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3 Ways to re-write your personal family drama

Dr. Ben Michaelis is a clinical psychologist in full-time private practice in Manhattan. He is a Visiting Scholar at Columbia University and a frequent guest on TV and radio.

If you come from a family, and I find that most people do, when you spend time with them as a grown-up you are going to experience some degree of stress.

I was recently given access to exclusive snippets to the upcoming film This is Where I Leave You, which caused me to reflect upon why we all experience these tensions when we are with our families. The reason you have family drama comes from something that we psychologists call "role confusion."

Remember, you haven't always been an adult. Once upon a time, you were a rosy-cheeked baby, a kid sister or just someone's annoying younger cousin. Over the years, you have had many different roles in your family play. You haven't always been the "with it" adult who takes care of herself, makes thoughtful decisions about insurance and deftly plans surprise birthday parties.

When you go back to your childhood home it's not that you are necessarily transported to The Twilight Zone, it's just that you come face-to-face with people who knew you as that kid who they could bribe with a double-scoop with rainbow sprinkles. It's not your sister's fault that her knowledge of your personality ended right about the time that the two of you stopped sharing a room.

Because of this change in roles, when you get together with your family of origin, none of you are quite sure how to behave. You may all be wondering if you should treat each other like adults or just revert to old habits? If you decide to go with adult roles you may be confused as to what to talk about. Should you share intimate secrets like close friends or stick to light cocktail party banter? Going back to previous roles probably doesn't feel quite right either.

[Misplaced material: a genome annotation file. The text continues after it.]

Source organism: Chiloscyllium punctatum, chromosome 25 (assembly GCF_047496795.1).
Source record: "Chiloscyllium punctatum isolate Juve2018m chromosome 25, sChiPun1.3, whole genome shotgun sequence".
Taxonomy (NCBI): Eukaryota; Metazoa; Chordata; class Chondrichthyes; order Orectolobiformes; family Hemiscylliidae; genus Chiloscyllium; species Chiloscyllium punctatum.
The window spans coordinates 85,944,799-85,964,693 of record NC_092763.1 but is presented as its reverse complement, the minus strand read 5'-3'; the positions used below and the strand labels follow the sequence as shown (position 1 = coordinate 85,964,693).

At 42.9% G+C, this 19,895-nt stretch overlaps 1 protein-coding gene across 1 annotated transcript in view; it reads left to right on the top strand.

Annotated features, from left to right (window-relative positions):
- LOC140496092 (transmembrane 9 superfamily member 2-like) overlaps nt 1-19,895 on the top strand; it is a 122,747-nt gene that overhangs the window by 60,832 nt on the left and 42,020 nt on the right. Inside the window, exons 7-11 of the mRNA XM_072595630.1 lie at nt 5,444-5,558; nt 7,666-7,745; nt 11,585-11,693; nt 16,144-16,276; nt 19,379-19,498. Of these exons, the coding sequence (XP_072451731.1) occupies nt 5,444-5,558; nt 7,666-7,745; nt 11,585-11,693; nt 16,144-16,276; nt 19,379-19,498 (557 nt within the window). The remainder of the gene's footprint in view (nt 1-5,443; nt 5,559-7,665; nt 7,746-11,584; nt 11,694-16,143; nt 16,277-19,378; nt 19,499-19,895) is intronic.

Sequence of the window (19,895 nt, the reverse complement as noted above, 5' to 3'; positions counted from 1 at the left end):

How do you take action on improving your family drama? Here are three suggestions.

No "leftovers"

No matter what happens when you are with your family, do not engage in, or allow anyone else to go back to negative behaviors from the past; no embarrassing nicknames, humiliating stories or anger about former injustices. If you are all here together, you are moving forward. If you see any of these "leftovers," change the subject or gently remind your family that it is not appropriate to do this.

The corrections

Notice the role that you are being asked to play and make a correction. For example, if your brother starts talking about how you are always late or that you get too many parking tickets, he may be trying to cast you in a teenage role. You can acknowledge that those things may have been true of you when you were 17, but that is not who you are as an adult. Tell him that you have learned from those experiences and grown up.

R-E-S-P-E-C-T

If you catch yourself regressing to older behaviors, remind yourself that you are an adult and you deserve respect. You can make better choices now. For example, if you feel that things are going south, you can leave early. Better to excuse yourself from a situation that is getting out of hand than to go nuclear and regret it down the line.

Following these suggestions is not a guarantee that your family play will be without tears, but if you get on the stage with some new directions, you can feel good about what you bring to the show.


Dr. Ben Michaelis is a clinical psychologist in full-time private practice in Manhattan. Dr. Michaelis writes and speaks regularly about mental health, creativity, taking action and getting to "what's next." He is the author of numerous popular and scholarly articles and is a regular contributor to SheKnows.com and The Huffington Post. Dr. Michaelis is a frequent guest on nationally syndicated TV shows such as NBC's The Today Show, The Hallmark Channel's Home & Family, and MSNBC's Your Business. He is the author of Your Next Big Thing: 10 Small Steps to Get Moving and Get Happy.

Disclosure: This is a sponsored post on behalf of SheKnows and This is Where I Leave You, a Warner Bros. Pictures film.

Photo credit: Plush Studios/Stockbyte/360/Getty Images
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